Current Economy Is Hangover From Financial Crisis: Bair
If the economy is the key issue in this year's presidential race, why aren't President Obama and Mitt Romney talking more about the financial crisis? Not only did it unravel the economy, it caused the Great Recession, which still haunts us today.
Former FDIC Chairwoman Sheila Bair tells The Daily Ticker that she wrote her new book "Bull By the Horns: Fighting to Save Main Street from Wall Street and Wall Street from Itself," partly because the presidential candidates are not talking about the financial crisis.
"Our economic problems are a hangover from the financial crisis," says Bair. "If we had forced banks to clean up their balance sheets in 2009 and broken up really sick ones like Citi (C), they would have done a better job of supporting the economic recovery."
The bank bailout left the sickest banks "nursing their balance sheets," Bair says, and trying to work off bad loans. But four years later banks are still not making new ones, which is what the economy needs.
She favors breaking up the big banks into separate subsidiaries which would "wall off" commercial bank operations from units that trade securities and derivatives, or those that sell insurance and maintain international operations. "That would make them easier to resolve in a crisis," says Bair.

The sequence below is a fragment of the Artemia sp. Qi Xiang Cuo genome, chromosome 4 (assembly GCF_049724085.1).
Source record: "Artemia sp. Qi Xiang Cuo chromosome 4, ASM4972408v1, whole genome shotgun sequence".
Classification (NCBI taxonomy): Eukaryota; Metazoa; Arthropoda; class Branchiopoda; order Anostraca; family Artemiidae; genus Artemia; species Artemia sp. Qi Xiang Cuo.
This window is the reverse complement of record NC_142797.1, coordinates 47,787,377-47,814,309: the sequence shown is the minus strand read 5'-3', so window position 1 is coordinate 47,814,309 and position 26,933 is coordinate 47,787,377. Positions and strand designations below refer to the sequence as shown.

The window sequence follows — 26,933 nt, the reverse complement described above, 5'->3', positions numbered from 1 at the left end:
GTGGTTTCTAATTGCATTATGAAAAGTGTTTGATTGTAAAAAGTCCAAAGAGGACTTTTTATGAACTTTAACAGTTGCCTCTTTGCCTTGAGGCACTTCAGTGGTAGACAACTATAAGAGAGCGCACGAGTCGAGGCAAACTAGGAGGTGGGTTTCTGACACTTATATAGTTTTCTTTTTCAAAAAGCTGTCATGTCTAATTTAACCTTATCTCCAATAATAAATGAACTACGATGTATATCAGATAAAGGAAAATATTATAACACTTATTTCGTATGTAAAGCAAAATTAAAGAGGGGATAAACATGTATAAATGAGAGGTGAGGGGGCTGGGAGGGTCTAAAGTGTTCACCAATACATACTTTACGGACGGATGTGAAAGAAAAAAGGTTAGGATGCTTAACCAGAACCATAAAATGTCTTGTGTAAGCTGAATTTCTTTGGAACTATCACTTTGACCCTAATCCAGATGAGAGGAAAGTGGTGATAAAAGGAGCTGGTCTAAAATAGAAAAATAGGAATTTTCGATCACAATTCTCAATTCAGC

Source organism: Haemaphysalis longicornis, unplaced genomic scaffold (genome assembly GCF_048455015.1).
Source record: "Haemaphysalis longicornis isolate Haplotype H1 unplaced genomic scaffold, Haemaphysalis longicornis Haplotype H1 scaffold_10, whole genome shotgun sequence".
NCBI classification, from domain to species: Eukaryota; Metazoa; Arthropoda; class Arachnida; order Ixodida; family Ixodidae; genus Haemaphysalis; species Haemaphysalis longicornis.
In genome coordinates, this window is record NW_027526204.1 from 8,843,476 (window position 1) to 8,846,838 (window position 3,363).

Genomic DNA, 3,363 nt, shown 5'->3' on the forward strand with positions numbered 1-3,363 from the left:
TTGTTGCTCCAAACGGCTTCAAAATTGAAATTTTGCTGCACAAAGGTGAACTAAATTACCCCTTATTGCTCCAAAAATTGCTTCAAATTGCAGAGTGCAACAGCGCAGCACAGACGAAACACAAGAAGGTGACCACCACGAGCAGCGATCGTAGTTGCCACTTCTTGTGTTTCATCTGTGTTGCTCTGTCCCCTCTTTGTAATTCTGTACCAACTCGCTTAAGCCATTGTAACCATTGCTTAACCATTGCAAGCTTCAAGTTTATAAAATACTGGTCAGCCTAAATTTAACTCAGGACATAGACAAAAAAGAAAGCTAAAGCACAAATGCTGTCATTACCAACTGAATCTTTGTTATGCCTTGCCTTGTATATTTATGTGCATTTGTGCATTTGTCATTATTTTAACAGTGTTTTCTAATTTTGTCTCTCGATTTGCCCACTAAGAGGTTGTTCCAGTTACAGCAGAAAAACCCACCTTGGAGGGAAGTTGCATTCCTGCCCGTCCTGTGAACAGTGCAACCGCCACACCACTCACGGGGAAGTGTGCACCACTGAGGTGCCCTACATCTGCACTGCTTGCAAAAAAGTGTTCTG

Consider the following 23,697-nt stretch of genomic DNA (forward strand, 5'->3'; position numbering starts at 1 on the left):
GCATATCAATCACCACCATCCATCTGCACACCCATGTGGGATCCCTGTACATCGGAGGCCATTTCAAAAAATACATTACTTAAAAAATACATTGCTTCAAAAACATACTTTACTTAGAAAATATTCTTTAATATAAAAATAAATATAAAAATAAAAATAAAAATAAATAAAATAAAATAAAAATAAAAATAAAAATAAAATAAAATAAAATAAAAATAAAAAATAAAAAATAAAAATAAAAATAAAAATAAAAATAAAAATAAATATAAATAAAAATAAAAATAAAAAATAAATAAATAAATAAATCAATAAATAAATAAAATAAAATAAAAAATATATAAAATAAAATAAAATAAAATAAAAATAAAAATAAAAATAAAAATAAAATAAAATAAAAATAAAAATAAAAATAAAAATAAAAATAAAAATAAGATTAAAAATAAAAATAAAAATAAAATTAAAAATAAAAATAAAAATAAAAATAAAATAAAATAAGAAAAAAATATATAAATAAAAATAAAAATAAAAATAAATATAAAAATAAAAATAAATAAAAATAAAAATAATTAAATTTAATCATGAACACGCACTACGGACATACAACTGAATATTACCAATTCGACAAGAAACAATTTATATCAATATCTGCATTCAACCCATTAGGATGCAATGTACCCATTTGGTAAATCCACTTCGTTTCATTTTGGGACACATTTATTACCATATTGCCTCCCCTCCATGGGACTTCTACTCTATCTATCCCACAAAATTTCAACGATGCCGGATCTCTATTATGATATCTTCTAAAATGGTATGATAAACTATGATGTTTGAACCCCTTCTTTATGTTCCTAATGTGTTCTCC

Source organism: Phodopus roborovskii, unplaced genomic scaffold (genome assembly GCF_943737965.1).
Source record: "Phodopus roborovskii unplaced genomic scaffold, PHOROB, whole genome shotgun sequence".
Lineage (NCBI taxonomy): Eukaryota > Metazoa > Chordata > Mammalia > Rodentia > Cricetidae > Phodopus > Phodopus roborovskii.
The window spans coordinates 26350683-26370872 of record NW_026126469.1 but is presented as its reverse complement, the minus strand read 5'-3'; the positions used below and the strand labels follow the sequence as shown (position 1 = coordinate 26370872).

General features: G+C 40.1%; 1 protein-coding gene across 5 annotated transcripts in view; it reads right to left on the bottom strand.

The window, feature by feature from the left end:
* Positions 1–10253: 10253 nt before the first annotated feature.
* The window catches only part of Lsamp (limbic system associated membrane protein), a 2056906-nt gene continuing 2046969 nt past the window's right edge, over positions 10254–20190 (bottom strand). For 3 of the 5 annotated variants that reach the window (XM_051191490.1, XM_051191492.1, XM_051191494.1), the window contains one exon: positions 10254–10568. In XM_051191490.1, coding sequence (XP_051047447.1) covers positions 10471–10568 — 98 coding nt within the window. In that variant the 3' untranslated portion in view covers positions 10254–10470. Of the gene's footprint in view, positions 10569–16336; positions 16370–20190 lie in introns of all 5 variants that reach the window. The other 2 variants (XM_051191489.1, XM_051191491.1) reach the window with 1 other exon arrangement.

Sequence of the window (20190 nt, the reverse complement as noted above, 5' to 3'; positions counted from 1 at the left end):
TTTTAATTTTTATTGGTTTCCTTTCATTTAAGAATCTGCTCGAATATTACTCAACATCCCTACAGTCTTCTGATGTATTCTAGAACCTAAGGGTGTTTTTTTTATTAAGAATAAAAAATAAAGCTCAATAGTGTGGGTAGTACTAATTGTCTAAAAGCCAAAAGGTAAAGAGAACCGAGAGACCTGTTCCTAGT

Bair would like to see the return of Glass-Steagall — the 1933 law that separated commercial banking from securities trading — but admits that's not politically feasible. What is possible, says Bair, is separating commercial banking from noncommercial activities because regulators could do that themselves without changing the law.
She also supports Basel III, a framework for the biggest global banks that would require more and better quality capital reserves including a certain ratio of loans to equity, known as leverage ratio. Bair says 40% of the big global banks would have to raise more capital to meet the 3% leverage ratio. Last week an independent audit of Spain's troubled banking system revealed that Spanish banks need an extra €59.3 billion ($76.3 billion) in reserves for protection against further economic shocks.
Fears of Spanish banking problems sent stock prices lower around the global last Friday. Bank stocks themselves have made a comeback this year. The KBW Banking index has gained 22% year-to-date—far more than the 13% gain in the S&P 500—but it's down 40% from mid-September 2008, when Lehman Brothers filed for bankruptcy.
Bair says the banking system today is healthier than it was during the financial crisis but "significant risks" remain, including interest rate risk.